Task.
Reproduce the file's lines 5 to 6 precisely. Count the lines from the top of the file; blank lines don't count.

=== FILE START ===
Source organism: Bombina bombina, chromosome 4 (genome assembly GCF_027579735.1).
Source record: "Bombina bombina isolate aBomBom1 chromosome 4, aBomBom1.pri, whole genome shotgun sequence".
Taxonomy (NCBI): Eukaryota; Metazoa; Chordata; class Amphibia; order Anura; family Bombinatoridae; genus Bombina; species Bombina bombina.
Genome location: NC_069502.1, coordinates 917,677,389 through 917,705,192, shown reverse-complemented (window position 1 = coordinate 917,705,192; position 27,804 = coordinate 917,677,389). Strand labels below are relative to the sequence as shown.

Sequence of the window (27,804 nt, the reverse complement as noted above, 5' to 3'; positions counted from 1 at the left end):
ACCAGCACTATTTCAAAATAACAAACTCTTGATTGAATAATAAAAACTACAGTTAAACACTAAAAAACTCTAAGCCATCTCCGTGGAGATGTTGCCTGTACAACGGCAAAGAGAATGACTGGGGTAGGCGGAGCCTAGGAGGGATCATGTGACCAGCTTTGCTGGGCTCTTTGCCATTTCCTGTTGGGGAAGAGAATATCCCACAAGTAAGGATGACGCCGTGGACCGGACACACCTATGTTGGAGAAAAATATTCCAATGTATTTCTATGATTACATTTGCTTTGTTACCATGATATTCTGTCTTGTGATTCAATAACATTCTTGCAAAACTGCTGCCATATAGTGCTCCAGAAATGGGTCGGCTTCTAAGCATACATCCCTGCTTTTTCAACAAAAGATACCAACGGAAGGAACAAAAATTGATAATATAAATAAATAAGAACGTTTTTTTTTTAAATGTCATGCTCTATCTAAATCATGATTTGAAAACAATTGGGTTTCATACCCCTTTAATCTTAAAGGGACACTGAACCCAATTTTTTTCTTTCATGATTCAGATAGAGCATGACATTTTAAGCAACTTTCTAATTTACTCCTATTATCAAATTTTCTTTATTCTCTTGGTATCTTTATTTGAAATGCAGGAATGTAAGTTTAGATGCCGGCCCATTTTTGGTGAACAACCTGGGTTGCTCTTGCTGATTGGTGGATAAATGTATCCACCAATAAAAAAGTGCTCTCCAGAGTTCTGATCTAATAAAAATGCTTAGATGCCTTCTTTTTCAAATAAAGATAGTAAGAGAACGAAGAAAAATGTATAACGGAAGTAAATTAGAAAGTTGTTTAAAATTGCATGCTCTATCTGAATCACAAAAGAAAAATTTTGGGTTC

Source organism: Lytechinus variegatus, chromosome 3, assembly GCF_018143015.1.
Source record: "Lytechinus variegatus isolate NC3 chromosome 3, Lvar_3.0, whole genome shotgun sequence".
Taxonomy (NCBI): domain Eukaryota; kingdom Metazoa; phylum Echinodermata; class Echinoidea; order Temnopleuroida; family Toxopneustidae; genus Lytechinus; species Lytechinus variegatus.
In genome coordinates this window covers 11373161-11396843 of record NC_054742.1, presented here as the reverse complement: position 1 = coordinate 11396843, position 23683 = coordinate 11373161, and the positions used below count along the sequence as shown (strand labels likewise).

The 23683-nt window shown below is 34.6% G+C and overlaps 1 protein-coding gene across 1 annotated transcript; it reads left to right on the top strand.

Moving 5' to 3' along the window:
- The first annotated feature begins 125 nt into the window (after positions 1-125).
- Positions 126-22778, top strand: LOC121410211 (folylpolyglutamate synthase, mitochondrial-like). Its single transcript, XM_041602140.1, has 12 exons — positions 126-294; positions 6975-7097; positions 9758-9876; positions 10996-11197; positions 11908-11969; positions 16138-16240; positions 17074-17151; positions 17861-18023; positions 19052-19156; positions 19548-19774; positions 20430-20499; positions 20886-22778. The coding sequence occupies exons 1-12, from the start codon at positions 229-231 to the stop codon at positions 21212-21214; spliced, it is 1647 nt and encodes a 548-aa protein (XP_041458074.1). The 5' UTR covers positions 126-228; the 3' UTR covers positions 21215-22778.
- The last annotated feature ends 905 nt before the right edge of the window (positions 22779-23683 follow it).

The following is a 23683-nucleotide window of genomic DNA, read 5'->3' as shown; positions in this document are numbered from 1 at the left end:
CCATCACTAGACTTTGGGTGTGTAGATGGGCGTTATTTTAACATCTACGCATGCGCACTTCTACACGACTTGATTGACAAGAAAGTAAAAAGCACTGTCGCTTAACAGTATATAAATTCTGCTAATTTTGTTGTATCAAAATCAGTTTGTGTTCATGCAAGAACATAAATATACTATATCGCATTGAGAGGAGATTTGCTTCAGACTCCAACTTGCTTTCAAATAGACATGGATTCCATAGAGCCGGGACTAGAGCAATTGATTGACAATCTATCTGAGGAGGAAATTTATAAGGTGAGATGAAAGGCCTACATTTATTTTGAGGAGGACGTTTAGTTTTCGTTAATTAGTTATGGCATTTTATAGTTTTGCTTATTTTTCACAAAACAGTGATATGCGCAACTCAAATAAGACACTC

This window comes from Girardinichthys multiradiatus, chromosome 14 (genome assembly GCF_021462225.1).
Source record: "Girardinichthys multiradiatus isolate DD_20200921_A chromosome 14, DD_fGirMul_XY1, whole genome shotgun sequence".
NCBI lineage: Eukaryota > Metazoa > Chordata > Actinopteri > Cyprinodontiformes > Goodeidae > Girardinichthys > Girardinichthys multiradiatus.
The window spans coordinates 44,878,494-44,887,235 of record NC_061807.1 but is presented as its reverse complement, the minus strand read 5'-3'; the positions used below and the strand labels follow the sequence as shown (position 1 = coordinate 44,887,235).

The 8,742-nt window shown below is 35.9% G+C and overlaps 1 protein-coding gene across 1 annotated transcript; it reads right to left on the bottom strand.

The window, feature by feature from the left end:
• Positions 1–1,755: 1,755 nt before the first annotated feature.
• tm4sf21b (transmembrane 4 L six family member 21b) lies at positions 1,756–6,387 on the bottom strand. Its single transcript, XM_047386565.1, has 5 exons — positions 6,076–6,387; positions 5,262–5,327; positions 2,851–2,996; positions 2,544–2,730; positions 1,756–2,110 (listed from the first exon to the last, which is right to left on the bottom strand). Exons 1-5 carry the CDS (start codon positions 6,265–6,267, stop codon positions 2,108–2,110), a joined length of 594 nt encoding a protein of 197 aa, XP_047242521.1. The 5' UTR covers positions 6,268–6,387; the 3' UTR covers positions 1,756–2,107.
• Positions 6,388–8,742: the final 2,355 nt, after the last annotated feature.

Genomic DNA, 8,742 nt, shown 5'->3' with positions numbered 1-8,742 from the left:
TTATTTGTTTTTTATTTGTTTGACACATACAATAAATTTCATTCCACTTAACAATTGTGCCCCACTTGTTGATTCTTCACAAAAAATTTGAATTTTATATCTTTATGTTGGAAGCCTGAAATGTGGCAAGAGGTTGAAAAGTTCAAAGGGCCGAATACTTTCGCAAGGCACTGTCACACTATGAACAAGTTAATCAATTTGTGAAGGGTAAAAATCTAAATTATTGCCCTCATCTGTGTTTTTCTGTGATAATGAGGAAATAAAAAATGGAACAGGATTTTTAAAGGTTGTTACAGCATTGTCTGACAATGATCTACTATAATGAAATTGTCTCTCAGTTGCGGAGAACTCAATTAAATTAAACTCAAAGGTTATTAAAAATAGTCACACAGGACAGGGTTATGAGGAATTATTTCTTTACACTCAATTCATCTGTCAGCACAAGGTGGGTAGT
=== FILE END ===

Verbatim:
Sequence of the window (27,804 nt, the reverse complement as noted above, 5' to 3'; positions counted from 1 at the left end):
ACCAGCACTATTTCAAAATAACAAACTCTTGATTGAATAATAAAAACTACAGTTAAACACTAAAAAACTCTAAGCCATCTCCGTGGAGATGTTGCCTGTACAACGGCAAAGAGAATGACTGGGGTAGGCGGAGCCTAGGAGGGATCATGTGACCAGCTTTGCTGGGCTCTTTGCCATTTCCTGTTGGGGAAGAGAATATCCCACAAGTAAGGATGACGCCGTGGACCGGACACACCTATGTTGGAGAAAAATATTCCAATGTATTTCTATGATTACATTTGCTTTGTTACCATGATATTCTGTCTTGTGATTCAATAACATTCTTGCAAAACTGCTGCCATATAGTGCTCCAGAAATGGGTCGGCTTCTAAGCATACATCCCTGCTTTTTCAACAAAAGATACCAACGGAAGGAACAAAAATTGATAATATAAATAAATAAGAACGTTTTTTTTTTAAATGTCATGCTCTATCTAAATCATGATTTGAAAACAATTGGGTTTCATACCCCTTTAATCTTAAAGGGACACTGAACCCAATTTTTTTCTTTCATGATTCAGATAGAGCATGACATTTTAAGCAACTTTCTAATTTACTCCTATTATCAAATTTTCTTTATTCTCTTGGTATCTTTATTTGAAATGCAGGAATGTAAGTTTAGATGCCGGCCCATTTTTGGTGAACAACCTGGGTTGCTCTTGCTGATTGGTGGATAAATGTATCCACCAATAAAAAAGTGCTCTCCAGAGTTCTGATCTAATAAAAATGCTTAGATGCCTTCTTTTTCAAATAAAGATAGTAAGAGAACGAAGAAAAATGTATAACGGAAGTAAATTAGAAAGTTGTTTAAAATTGCATGCTCTATCTGAATCACAAAAGAAAAATTTTGGGTTC